Dr Holly Shelton joined The Pirbright Institute in 2011 and progressed to Group Leader in 2016. Dr Shelton leads the Influenza Viruses group which is working to understand how genetic changes in avian influenza viruses can alter disease severity, ease of transmission and the species they can infect.Wild aquatic birds are the natural carriers of avian influenza strains, many of which cause disease in poultry. Sometimes mutations enable these strains to infect humans, such as H5N1 or H7N9 in South-East Asia – in these cases the virus has been transmitted directly from infected birds to people with no onward spread, but the fear is that mutations may create a strain that can spread human-to-human and cause a pandemic.
Dr Shelton’s team is working on several projects, which all aim to increase our understanding of the genetic basis for infection with influenza virus. One project is characterising the genetic changes that enable strains to rapidly adapt in mammals and explores whether these changes allow onward transmission. Such alterations can occur in the avian influenza virus surface protein called haemagglutinin (HA), which initiates virus entry into cells, as well as the viral polymerase, which is responsible for viral genome replication and protein production. This information could help surveillance programmes by identifying those strains that have the potential to affect people and could lead to the development of techniques which would prevent these mutations occurring.
In a recent paper the group identified a mechanism that prolongs the influenza virus infection period and so increases the amount of time the virus can be spread from one chicken to the next. A protein known as PB1-F2 blocks two different arms of the chicken cell immune response, buying the virus more time to reproduce and spread. Dr Shelton’s team is also working to establish which influenza gene variations that promote resistance to antiviral drugs for human infections. Identifying these mutations could provide an early warning of viruses that would be difficult to control if they ever crossed from birds into humans.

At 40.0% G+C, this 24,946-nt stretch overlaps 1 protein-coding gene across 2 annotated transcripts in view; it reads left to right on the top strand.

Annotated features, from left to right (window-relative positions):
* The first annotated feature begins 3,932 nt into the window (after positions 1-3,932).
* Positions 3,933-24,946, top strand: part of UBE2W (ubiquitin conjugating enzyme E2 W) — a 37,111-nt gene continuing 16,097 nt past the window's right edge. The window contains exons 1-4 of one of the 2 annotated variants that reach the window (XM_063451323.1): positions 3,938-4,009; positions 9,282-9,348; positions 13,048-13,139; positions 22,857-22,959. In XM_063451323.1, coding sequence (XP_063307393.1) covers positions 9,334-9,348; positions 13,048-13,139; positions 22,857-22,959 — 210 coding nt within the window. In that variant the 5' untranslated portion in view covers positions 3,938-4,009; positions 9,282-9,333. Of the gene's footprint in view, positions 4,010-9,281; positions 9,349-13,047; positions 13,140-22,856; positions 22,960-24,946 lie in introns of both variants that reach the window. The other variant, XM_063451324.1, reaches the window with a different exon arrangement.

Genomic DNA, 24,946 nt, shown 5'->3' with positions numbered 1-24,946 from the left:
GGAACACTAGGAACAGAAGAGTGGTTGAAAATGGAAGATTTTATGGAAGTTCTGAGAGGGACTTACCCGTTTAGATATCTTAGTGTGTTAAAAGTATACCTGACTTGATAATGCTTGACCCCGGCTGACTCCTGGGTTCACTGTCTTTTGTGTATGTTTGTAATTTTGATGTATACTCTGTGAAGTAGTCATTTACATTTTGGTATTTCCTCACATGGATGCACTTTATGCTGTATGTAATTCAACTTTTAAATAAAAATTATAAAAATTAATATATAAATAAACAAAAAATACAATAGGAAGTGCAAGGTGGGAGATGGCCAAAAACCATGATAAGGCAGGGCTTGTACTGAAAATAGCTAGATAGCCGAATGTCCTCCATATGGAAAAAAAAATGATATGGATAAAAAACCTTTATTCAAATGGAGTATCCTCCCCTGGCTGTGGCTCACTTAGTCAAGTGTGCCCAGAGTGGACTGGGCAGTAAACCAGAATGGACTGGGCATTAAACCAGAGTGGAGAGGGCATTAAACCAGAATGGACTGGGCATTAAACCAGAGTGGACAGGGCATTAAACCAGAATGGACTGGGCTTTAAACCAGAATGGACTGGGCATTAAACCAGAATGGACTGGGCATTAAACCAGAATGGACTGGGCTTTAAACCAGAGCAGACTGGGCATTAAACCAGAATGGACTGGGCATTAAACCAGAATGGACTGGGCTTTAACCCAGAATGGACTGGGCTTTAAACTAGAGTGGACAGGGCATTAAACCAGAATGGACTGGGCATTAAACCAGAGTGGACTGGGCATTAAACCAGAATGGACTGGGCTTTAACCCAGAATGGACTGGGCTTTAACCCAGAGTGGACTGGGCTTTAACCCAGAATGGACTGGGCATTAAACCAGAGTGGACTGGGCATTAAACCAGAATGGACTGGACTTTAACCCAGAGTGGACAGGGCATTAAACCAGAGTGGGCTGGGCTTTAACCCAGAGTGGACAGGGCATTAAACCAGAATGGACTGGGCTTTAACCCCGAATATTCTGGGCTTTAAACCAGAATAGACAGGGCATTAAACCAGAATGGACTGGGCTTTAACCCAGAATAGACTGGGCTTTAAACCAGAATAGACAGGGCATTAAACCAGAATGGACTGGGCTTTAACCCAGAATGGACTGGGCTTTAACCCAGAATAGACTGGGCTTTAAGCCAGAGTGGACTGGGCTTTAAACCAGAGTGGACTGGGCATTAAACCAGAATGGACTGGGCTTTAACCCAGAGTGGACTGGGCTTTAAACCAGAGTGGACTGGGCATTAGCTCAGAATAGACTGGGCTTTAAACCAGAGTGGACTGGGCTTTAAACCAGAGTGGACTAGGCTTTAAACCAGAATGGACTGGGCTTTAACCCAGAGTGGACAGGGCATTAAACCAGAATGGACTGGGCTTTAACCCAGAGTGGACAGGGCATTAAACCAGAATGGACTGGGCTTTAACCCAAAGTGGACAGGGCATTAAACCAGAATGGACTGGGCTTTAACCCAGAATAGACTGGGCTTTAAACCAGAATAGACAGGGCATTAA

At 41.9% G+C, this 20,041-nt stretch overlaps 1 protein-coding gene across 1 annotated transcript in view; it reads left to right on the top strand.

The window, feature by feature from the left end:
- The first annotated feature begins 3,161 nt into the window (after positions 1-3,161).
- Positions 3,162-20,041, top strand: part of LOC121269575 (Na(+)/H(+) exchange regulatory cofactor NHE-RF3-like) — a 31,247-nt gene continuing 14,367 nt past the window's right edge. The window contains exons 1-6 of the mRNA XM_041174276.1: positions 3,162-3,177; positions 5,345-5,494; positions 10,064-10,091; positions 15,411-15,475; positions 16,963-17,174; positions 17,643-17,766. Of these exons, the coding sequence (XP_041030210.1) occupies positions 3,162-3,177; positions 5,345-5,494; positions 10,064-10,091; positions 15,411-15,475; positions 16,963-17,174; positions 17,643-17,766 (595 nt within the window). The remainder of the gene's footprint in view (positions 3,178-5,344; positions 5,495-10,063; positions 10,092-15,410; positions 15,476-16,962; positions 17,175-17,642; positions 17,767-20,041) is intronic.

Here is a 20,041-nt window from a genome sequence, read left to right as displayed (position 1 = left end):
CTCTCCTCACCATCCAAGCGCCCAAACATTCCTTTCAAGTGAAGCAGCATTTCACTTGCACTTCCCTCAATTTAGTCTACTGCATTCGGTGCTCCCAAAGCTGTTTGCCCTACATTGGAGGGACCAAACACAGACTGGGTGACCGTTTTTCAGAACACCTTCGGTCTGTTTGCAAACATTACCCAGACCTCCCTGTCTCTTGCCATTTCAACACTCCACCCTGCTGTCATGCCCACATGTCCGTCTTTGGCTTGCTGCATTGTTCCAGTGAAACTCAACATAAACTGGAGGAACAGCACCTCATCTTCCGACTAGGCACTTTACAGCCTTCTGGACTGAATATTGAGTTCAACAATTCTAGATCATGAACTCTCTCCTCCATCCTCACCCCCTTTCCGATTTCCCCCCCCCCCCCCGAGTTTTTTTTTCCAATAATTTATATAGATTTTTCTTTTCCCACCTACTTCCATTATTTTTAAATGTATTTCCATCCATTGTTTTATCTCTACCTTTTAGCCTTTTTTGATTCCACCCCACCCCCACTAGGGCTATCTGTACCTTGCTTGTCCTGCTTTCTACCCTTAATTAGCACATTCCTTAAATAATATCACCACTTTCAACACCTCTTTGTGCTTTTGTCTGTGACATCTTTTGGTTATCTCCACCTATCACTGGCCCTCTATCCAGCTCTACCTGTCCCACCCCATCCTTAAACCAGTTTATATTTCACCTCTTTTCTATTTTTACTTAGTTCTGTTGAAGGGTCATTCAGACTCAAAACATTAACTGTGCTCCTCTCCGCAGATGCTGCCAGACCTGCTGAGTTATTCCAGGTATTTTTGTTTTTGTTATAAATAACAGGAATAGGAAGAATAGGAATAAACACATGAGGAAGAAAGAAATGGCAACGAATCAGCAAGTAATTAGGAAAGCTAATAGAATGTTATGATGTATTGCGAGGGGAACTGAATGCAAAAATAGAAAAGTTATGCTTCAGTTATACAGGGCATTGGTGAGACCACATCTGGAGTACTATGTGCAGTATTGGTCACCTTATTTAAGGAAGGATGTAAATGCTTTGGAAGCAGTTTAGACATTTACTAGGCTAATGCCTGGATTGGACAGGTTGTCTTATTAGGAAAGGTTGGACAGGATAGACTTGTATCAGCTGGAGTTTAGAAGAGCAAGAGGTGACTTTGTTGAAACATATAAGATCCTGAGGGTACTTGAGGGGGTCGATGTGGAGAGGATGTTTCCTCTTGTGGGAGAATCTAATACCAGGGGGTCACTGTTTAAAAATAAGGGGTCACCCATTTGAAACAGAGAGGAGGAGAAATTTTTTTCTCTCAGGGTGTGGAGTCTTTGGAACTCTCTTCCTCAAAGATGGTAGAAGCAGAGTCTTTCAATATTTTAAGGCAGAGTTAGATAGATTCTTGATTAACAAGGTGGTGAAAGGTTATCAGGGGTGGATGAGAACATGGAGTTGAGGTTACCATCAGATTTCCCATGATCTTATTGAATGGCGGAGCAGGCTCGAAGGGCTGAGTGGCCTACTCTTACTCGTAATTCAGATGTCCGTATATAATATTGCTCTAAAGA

Understanding how the virus interacts with the poultry microbiome is also an important area of study for the group. The microbiome is made up of a huge array of micro-organisms that help with food breakdown, energy release and influence the immune system’s ability to fight off infections. By mapping the changes in the chicken respiratory and gastrointestinal microbiome following influenza infection, the team is assessing whether application of probiotics (“good bacteria”) can lower the amount of virus that is shed and transmitted by infected birds.
Dr Shelton’s group is also part of a collaborative research effort led by The Roslin Institute and Imperial College London to produce chickens that are resistant to influenza virus infection. The high containment facilities at Pirbright will be used to test whether different avian influenza virus strains can infect the genetically-modified chickens. If successful, this could pave the way for flu-resistant poultry flocks, reducing the threat to food security as well as to human health.